Two lazy screenwriters need a story for the studio's cowboy star. A studio waitress turns out to be pregnant. This gives them the idea for a movie about a cowboy and a baby. The waitress's ... See full summary »
Stage-producer J.J. Horbart, is going to put on a new show, but he doesn't know that his two partners lost the money at the stock market. Insurance salesman Rosmer Peck falls in love with ... See full summary »
Two cast members in studio records/casting call lists did not appear or were not identifiable in the movie. These were (with their character names): Ronald Reagan (Paul) and Broderick Crawford (Mike). Reagan is billed 6th in Daily Variety's preview cast list, indicating he was in the preview print. In addition, his character is mentioned in the pressbook as pivotal and a friend of Ann since childhood. However, none of the reviews mention him or his character, in all likelyhood because he was cut from the final released print. See more »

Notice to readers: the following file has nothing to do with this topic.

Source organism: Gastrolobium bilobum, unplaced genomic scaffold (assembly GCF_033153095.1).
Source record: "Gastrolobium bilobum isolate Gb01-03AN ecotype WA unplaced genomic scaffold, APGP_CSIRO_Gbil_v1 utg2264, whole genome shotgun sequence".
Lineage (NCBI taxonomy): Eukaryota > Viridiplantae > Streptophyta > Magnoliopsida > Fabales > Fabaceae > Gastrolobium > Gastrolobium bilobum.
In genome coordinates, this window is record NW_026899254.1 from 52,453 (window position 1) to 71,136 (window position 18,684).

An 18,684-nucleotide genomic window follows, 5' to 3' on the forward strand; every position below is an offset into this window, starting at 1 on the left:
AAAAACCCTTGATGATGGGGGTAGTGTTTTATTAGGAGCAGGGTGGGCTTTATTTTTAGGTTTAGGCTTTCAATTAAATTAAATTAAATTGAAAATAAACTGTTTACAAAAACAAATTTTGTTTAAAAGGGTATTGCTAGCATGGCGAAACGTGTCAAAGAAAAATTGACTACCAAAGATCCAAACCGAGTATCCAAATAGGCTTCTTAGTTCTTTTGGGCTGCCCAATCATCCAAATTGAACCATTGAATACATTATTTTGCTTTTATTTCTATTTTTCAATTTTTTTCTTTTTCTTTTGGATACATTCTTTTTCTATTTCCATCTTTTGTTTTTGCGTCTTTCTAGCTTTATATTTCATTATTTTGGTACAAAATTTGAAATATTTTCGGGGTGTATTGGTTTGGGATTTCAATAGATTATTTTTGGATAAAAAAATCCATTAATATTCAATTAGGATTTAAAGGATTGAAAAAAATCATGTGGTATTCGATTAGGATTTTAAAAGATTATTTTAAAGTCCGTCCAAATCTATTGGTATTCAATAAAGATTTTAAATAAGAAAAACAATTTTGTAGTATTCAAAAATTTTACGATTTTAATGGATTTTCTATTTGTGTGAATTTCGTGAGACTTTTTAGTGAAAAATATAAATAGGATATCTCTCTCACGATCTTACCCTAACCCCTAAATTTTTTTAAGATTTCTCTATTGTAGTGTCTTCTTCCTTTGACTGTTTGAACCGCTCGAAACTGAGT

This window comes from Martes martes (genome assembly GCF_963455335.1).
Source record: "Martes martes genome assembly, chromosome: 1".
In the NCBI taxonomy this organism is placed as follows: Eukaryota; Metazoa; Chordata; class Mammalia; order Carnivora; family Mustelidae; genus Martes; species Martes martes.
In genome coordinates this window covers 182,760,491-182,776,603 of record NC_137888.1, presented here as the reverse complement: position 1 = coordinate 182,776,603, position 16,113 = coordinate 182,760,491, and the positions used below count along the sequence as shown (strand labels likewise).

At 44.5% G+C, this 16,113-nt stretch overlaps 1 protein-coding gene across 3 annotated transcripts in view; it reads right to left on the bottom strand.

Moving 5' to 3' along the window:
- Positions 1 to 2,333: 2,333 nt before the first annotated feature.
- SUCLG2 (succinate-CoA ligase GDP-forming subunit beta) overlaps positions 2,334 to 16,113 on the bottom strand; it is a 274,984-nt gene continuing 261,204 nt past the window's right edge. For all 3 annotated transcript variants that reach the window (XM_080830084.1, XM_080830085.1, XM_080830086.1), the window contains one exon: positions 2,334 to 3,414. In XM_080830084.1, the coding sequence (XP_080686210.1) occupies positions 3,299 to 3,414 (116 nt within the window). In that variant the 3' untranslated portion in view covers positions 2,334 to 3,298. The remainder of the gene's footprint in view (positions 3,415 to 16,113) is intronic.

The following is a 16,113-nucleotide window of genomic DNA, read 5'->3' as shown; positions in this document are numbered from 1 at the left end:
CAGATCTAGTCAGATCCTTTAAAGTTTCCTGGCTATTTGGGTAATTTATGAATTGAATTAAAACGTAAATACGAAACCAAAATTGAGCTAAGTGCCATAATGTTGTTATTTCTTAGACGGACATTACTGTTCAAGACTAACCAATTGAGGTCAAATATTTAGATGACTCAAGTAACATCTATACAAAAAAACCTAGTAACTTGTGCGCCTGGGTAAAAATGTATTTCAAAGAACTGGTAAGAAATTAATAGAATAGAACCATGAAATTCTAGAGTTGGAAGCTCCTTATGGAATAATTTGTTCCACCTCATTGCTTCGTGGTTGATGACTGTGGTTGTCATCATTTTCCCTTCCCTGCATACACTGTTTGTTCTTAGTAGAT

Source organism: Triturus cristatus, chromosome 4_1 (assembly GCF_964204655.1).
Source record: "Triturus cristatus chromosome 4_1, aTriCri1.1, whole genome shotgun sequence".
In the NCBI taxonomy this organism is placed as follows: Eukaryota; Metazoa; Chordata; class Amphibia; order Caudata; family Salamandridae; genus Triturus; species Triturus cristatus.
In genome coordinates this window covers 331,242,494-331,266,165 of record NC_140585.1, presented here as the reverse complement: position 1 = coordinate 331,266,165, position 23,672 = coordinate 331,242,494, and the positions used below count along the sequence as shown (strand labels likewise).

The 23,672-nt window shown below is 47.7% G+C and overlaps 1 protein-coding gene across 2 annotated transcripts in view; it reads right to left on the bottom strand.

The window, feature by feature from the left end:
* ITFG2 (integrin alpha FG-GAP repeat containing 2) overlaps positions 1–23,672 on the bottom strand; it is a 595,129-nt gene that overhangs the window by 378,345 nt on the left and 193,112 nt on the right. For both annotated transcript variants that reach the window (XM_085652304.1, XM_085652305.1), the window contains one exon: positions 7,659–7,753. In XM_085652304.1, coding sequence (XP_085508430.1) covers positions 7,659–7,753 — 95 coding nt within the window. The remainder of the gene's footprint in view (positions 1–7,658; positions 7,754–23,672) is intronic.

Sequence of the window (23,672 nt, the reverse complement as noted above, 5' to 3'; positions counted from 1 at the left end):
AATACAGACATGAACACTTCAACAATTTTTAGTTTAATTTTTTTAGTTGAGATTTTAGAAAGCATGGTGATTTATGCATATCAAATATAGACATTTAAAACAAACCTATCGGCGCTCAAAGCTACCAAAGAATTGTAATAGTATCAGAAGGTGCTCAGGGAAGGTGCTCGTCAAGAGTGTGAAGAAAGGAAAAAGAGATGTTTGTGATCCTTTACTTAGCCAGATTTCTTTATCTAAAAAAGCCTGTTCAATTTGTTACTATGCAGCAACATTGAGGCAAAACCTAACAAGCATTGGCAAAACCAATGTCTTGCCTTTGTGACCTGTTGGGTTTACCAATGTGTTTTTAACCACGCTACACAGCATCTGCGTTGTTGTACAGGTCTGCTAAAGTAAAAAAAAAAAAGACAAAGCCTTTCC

Throughout the movie Naval personnel are shown wearing their covers (hats) indoors. In the U.S. Navy covers are only worn indoors if a person is on watch, therefore almost every occurrence in the movie is incorrect. See more »
Given the fact that every sub in this movie ends up at the bottom of the ocean floor during sea trials I would venture to guess that Admiral Karl Dönitz saw this and figured, "Acht Di leiber! Our U-Boats vill annnnnhiliate zose Americahns!" This would lull anyone into thinking our sub fleet was sub par. But technically, this isn't a bad movie... it's just it's so predictable. George Brent's acting is as bland as the Navy's powdered eggs and lovable lug Wayne Morris is a near-idiot that somehow makes Chief (the Navy sure must've been different than when I was in it--- no board and no initiation!). Frank McHugh does a swell job of playing Lucky, a symbiotic twin of the character Droopy he played 3 years earlier in HERE COMES THE NAVY. Nice stock shots of the Panama Canal and much better than the usual Warner Bros. middling level special effects. All in all, I hope that this was planned as a cunning piece of disinformation rather than a testimonial to the skills of the U.S. Navy in the mid-1930's. I wonder if Swede Monson ever saw this?
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